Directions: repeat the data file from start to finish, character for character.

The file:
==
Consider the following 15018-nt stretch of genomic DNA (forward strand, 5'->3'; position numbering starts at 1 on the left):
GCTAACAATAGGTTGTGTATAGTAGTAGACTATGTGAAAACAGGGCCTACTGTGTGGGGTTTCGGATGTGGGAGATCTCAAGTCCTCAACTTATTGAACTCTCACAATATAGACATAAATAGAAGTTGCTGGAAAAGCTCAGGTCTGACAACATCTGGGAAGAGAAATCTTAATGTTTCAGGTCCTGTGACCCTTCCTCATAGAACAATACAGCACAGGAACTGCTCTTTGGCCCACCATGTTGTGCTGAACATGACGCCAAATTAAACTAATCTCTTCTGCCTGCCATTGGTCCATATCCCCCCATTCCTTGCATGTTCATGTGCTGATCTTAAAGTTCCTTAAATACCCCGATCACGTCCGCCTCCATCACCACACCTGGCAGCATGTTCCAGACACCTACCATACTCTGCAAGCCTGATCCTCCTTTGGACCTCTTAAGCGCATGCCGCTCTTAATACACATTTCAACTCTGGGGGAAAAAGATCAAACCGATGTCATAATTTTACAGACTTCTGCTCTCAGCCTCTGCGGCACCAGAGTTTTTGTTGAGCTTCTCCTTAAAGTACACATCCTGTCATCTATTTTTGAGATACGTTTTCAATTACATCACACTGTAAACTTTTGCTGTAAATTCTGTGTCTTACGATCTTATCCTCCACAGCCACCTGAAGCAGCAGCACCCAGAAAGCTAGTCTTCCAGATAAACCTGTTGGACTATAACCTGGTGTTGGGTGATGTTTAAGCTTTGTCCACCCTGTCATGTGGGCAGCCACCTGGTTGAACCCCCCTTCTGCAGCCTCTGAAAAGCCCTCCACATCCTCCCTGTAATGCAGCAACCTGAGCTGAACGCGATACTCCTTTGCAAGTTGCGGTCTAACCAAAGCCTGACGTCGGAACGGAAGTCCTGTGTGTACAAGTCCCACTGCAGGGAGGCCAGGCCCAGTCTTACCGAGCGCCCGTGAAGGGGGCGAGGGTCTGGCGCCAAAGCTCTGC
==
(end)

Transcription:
Consider the following 15018-nt stretch of genomic DNA (forward strand, 5'->3'; position numbering starts at 1 on the left):
GCTAACAATAGGTTGTGTATAGTAGTAGACTATGTGAAAACAGGGCCTACTGTGTGGGGTTTCGGATGTGGGAGATCTCAAGTCCTCAACTTATTGAACTCTCACAATATAGACATAAATAGAAGTTGCTGGAAAAGCTCAGGTCTGACAACATCTGGGAAGAGAAATCTTAATGTTTCAGGTCCTGTGACCCTTCCTCATAGAACAATACAGCACAGGAACTGCTCTTTGGCCCACCATGTTGTGCTGAACATGACGCCAAATTAAACTAATCTCTTCTGCCTGCCATTGGTCCATATCCCCCCATTCCTTGCATGTTCATGTGCTGATCTTAAAGTTCCTTAAATACCCCGATCACGTCCGCCTCCATCACCACACCTGGCAGCATGTTCCAGACACCTACCATACTCTGCAAGCCTGATCCTCCTTTGGACCTCTTAAGCGCATGCCGCTCTTAATACACATTTCAACTCTGGGGGAAAAAGATCAAACCGATGTCATAATTTTACAGACTTCTGCTCTCAGCCTCTGCGGCACCAGAGTTTTTGTTGAGCTTCTCCTTAAAGTACACATCCTGTCATCTATTTTTGAGATACGTTTTCAATTACATCACACTGTAAACTTTTGCTGTAAATTCTGTGTCTTACGATCTTATCCTCCACAGCCACCTGAAGCAGCAGCACCCAGAAAGCTAGTCTTCCAGATAAACCTGTTGGACTATAACCTGGTGTTGGGTGATGTTTAAGCTTTGTCCACCCTGTCATGTGGGCAGCCACCTGGTTGAACCCCCCTTCTGCAGCCTCTGAAAAGCCCTCCACATCCTCCCTGTAATGCAGCAACCTGAGCTGAACGCGATACTCCTTTGCAAGTTGCGGTCTAACCAAAGCCTGACGTCGGAACGGAAGTCCTGTGTGTACAAGTCCCACTGCAGGGAGGCCAGGCCCAGTCTTACCGAGCGCCCGTGAAGGGGGCGAGGGTCTGGCGCCAAAGCTCTGC